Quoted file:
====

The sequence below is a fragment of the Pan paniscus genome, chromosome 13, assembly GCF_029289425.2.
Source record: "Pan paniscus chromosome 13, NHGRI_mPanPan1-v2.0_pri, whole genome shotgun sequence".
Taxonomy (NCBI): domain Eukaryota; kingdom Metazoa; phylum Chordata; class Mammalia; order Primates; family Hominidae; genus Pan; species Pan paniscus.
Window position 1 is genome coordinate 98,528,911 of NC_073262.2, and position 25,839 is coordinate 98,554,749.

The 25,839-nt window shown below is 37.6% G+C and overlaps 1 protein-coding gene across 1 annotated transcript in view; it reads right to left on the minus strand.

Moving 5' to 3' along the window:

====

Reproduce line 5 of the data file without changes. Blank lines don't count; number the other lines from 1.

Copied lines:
The 25,839-nt window shown below is 37.6% G+C and overlaps 1 protein-coding gene across 1 annotated transcript in view; it reads right to left on the minus strand.